The junior doe show was not all we hoped it would be- the evenings cool down near the coast much more than they do at home, and my two juniors were freezing in the ring.  I kept their coats on while they were in between shows, but they only stayed normal looking for about three minutes, and then hunched up into shivering fur balls. Le sigh.  At least they got some experience being in the show ring, which is really what I'm after when I show juniors, so that was good. And there was the wonderful buffet and getting to chat with lots of goat friends at the end of the day to look forward to as well.

The second day of the show, Roxanne

CRF Castle Rock Roxanne
decided to unpack her competition udder from where ever she'd been storing it the first day of the show.

Thus equipped, she went Grand Champion in both rings, and even beat Penny Wise for Best of Breed in one of them.  I was also pleased when Roxanne's two year old daughter, Annika, went reserve in the second ring.

The following weekend was the Spring Show hosted by the lovely people of the Humbolt Dairy Goat Association, which I've gone to for the past couple of years, but was just unable to go to this year.  I was so sorry to have missed it- if you can make that show, it is well worth the drive.  The host group is made up of some of the nicest people in the state and clearly work hard at putting on a good show and making new exhibitors feel welcome.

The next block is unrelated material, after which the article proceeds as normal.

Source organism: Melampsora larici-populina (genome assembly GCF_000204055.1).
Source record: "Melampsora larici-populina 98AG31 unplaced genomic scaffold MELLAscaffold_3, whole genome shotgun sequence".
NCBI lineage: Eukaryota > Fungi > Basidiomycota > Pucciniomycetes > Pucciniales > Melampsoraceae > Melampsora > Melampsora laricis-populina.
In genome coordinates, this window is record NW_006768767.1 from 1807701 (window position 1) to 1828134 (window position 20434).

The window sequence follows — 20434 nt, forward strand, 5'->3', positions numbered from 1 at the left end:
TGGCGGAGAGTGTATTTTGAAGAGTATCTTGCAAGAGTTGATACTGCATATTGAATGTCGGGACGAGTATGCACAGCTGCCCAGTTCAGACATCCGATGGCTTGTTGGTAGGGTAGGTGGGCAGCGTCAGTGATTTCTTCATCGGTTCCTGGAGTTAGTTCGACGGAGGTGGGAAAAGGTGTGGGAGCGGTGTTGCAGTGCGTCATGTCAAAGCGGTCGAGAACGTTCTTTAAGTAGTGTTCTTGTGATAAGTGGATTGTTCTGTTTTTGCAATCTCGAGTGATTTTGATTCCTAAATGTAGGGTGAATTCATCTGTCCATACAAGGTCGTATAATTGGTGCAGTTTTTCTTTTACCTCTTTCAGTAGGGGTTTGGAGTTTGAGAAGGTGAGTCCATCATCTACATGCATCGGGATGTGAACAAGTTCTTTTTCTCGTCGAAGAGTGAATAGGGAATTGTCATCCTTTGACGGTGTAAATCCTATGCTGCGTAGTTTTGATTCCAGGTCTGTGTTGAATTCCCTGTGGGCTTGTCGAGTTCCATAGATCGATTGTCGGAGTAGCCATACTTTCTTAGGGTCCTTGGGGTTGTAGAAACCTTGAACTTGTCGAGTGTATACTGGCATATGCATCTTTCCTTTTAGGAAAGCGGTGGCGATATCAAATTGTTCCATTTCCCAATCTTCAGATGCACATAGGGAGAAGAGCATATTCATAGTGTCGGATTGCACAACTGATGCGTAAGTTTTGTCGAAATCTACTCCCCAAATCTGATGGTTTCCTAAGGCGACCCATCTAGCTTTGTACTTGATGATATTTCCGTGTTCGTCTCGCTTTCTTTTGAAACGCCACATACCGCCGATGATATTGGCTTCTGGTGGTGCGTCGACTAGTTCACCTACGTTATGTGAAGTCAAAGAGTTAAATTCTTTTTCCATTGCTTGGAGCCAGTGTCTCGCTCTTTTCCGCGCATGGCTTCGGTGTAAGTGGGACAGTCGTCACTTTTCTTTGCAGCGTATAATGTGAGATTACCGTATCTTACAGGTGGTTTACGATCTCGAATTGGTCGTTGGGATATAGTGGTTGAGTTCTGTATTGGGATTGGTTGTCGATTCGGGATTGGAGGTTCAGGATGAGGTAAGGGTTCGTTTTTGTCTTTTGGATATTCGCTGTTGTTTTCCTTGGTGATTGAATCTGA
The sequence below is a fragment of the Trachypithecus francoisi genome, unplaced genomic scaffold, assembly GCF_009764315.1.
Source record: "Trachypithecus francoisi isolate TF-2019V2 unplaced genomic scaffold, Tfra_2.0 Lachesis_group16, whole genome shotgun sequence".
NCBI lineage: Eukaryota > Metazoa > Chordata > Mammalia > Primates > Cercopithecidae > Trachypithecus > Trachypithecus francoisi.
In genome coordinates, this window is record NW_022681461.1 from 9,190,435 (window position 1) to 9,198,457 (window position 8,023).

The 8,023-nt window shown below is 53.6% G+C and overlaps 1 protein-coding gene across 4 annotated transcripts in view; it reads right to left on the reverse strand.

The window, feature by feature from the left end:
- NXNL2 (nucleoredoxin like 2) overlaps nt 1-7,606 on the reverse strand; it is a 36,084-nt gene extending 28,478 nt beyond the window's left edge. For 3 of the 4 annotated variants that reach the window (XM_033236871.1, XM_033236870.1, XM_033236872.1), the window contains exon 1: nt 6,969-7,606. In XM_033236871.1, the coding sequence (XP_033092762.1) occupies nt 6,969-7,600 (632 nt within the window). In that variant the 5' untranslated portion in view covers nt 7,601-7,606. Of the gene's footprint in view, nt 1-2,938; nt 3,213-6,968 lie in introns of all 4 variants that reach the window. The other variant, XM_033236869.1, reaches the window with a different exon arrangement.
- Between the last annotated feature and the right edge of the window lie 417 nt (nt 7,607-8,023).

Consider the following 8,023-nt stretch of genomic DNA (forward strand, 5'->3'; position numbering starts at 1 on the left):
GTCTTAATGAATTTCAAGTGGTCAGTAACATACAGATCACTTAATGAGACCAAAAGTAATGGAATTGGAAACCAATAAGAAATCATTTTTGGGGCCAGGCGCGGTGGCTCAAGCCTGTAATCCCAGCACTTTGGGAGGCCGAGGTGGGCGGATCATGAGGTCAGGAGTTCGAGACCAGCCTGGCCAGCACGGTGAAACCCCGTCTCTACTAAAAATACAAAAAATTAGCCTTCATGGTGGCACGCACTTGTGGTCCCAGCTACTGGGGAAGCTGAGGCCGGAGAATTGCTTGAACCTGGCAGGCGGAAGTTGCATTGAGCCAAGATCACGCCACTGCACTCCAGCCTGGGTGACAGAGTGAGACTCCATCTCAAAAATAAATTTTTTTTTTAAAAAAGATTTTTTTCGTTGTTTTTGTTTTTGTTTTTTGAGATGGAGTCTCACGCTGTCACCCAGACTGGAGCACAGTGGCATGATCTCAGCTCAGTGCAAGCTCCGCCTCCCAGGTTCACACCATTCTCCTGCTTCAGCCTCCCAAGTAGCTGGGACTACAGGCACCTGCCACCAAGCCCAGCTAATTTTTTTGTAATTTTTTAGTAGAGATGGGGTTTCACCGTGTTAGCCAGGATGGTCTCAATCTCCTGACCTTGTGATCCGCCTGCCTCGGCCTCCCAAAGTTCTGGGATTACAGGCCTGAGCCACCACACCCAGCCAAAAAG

June 9 found me in Stockton at a show put on by the Delta Dairy Goat Association at the Stockton Fairgrounds.  I wanted to fill my tub with lotion and soak in it after being out in the constant warm wind that blew all that day, but besides that, it was a nice three ring show.  At the REDGA show, ADGA had not sent any Best of Breed ribbons, and the Stockton show received no Reserve Grand Champion ribbons, leading one to start wondering if there's a black market for ADGA rosettes.  My guess is no, but when you go to two shows in a row that are missing ribbons, you do start to wonder.

CRF Castle Rock Brie VEEE 90, who I sold last fall, did very well for owner Krystal McGuire, going Grand Champion in two of the rings, and Roxanne went Reserve in two of the rings.  One of Roxanne's 2012 daughters, Castle Rock Royalia, got a junior Grand Champion win, as did one of CH CRF Castle Rock Irish Cream's 2012 daughters- Castle Rock Irish Coffee, making owners Carol Morgan and Heather Manzo (respectively) very happy campers.

The last show I got to attend before a break until August shows, was the Watsonville show put on by the Central Coast Counties Dairy Goat Association. I haven't been able to attend for a few years, and was surprised to see that the move in show date seems to have made the show smaller than in past years, which was really too bad since small shows don't cover show costs.  But, I was happy to be at the coast, especially since it was not as warm as home, which hit 110 degrees, though quite tired since Linear Appraisal was the Friday before the show.